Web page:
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Old 2nd February 2005, 02:05 PM   #1
solterrabooks
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Default Refer a friend ideas

Hi -

I want to develop an easy to use and easy to track program for refer a friend - and provide some benefit to the person referring a friend.

For example, each month, based on the number of confirmed referrals, I would give discount coupons, gift certificates or a free product to the one who refers the most number of friends. But, this has to be easy for all parties.

So, I thought I could design a form which has the referrer name and email address - and they put the name and email address of the person they want to refer. When the form is saved, I send a request to the new person, explaining their friend has referred them and ask them to confirm that they want to join our list. Then, when they reply, I mark them as confirmed on the list and send a discount coupon as a thank you to the new person. At the end of the month, I count up confirmed referrers - and send out thank yous/discounts, etc.

I think this works with regard to spam issues - and most of it can be automated, but there is still quite a bit of work. So, I'm wondering if anyone has any better ideas - or any pointers to good addons/services which take care of this. Bravenet has a refer a friend - but it's unclear I can track how many each person refers.

Thoughts, comments, suggestions?


Thanks,
David
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Old 2nd February 2005, 03:38 PM   #2
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Exclamation Be careful!

Refer-a-friend programs are often considered attractive nuiscances by ISPs. If someone begins to use your service to spam, you may find your outbound mail blocked by a large number of ISPs.

Offering discounts as incentives complicates the problem. By giving incentives to others to give up contact information that does not belong to them, you are in essence purchasing e-mail addresses from someone other than the owner of that address. Many ISPs feel there's little difference between that and just buying a CD with a bunch of e-mail addresses on them and sending unwanted mail to them.

The only way to be completely safe is to obtain the recipients' permission first. I can't give someone else permission to mail to my friend's address, no matter how well I feel I know them or their preferences.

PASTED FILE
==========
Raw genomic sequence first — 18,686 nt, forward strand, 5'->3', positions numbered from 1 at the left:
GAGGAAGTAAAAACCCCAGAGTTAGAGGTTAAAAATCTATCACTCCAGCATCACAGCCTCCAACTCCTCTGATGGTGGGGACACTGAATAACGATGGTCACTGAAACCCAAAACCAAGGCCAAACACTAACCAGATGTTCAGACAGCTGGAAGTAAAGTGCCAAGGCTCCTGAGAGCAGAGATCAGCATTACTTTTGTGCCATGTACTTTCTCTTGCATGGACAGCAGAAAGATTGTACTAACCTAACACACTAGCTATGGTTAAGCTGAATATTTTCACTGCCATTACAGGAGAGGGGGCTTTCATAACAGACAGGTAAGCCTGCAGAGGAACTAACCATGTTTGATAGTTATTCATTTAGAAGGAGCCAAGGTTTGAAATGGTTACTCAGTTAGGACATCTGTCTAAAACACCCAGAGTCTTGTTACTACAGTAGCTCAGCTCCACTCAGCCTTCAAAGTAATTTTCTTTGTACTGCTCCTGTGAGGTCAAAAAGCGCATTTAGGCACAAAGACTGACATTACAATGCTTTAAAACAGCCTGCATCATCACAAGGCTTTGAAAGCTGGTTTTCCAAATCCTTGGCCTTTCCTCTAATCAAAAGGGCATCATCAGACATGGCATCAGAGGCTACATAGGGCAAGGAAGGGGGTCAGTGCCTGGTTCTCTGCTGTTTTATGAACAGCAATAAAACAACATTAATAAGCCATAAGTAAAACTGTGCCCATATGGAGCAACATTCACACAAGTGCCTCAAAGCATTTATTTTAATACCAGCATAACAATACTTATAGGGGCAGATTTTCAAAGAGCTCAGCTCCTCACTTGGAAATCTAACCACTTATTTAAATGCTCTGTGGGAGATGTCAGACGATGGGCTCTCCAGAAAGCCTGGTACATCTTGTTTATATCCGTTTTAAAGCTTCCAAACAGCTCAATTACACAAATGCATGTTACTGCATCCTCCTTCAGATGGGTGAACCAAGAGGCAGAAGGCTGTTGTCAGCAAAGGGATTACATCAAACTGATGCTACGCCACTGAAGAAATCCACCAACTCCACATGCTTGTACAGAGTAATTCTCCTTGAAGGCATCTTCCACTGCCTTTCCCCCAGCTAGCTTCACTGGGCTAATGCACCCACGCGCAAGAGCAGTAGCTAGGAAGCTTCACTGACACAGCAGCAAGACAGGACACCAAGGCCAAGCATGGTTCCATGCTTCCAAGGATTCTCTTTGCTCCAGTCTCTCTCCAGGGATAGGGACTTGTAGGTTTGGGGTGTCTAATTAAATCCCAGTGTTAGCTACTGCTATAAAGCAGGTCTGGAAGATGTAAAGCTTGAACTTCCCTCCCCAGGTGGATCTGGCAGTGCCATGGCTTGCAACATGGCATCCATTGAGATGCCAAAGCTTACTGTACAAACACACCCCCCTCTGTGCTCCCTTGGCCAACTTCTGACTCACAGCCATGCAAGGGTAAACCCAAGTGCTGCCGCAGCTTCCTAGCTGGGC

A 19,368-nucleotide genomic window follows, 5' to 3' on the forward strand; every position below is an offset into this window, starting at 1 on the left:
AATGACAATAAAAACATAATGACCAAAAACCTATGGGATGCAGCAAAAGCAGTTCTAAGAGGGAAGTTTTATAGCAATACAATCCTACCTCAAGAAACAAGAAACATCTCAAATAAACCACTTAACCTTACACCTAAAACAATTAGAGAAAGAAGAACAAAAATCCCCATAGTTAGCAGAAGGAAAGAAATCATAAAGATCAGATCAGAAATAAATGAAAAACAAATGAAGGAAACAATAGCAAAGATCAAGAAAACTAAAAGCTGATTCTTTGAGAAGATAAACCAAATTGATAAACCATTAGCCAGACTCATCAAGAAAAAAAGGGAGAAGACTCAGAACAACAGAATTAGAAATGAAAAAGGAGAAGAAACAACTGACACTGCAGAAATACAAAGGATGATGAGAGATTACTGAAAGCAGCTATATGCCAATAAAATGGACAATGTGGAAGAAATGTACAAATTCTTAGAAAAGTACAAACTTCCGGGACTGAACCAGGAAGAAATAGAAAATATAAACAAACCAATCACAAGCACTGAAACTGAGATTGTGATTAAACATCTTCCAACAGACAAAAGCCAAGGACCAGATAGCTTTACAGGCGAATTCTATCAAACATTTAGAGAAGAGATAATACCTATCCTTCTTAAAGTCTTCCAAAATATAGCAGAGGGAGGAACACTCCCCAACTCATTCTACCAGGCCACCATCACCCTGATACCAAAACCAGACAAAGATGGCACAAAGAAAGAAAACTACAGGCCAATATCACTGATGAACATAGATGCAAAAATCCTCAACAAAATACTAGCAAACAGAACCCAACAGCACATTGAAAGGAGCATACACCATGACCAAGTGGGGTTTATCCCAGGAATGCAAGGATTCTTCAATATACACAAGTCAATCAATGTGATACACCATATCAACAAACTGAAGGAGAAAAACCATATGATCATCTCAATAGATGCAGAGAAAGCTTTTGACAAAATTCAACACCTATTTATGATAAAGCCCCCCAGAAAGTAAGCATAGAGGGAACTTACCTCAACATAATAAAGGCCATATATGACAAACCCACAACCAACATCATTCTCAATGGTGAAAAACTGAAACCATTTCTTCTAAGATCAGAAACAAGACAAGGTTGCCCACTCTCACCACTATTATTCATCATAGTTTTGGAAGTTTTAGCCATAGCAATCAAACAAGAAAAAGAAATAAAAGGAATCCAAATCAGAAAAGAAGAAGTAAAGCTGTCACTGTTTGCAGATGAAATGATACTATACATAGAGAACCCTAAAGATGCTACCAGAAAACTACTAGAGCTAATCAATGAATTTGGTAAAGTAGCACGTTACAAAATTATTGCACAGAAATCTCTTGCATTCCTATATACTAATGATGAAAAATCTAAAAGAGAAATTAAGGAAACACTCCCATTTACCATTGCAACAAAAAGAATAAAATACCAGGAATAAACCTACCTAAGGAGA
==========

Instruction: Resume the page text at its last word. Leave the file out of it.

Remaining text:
It's doable, but fraught with peril. Others have tried, many have failed. Remember, spamming for permission is still spam. That doesn't apply if you're merely sending confirmation to the initiator of the transaction, of course. But some recipients forget that they asked to sign up, and will report your confirmation message as spam. Crazy, but it happens.

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Old 2nd February 2005, 03:46 PM   #3
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Thanks for your comments! These are issues I've been concerned about - which is why I was making an effort to be sure the email had to be confirmed. Whatever I do, I don't want to risk coming close to the questionable lines and you've thrown enough doubt here that it seems I'll have to think very carefully.

So, an alternative is to recognize the 80/20 rule. There will probably be a small number of folks who actually make effort to refer a larger number of people - and would like to receive something for that effort. How about using the affiliate program, providing a link to people who sign up for it - and calling an email signup a conversion - giving them credits on our site for those signups. Then, they are sending the emails directly to their friends - suggesting them to come to my site. Is this worth the effort?

Of course, other ideas on how to take my current base and have them help me grow the list are welcome.

I'm working on doing the other ideas, such as writing for others, getting listed in directories, etc.

Thanks!

David

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Old 2nd February 2005, 04:33 PM   #4
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Quote:
Originally Posted by solterrabooks
Thanks for your comments! These are issues I've been concerned about - which is why I was making an effort to be sure the email had to be confirmed.
Hang on. It's not a confirmation if the recipient of the confirmation isn't the one who gave you their e-mail address in the first instance.

In industry parlance, a confirmation is sent to confirm permission. It has the excellent side-benefit of also confirming the address as deliverable, but that's just icing on the cake. It's critical to recognize that you have no permission in the first place, just an e-mail address that some schmoe off the street decided to feed to the machine. This is the crux of the issue.


Quote:
There will probably be a small number of folks who actually make effort to refer a larger number of people - and would like to receive something for that effort.
Well, sure, but that's just providing people an incentive to spam on your behalf. They feed their list of addresses obtained from gosh-knows-where (guessed? harvested?), you get maybe a 2% sign-up rate. They walk away with a prize from you, and you get stuck with all the bounces, angry replies, and heat from your ISP for the other 98%.

I don't think it's worth it. People will think small bribes for good word-of-mouth is kind of slimy. Remember MCI's Calling Circle/Friends and Family disaster? There's better ways of getting that 2% conversion.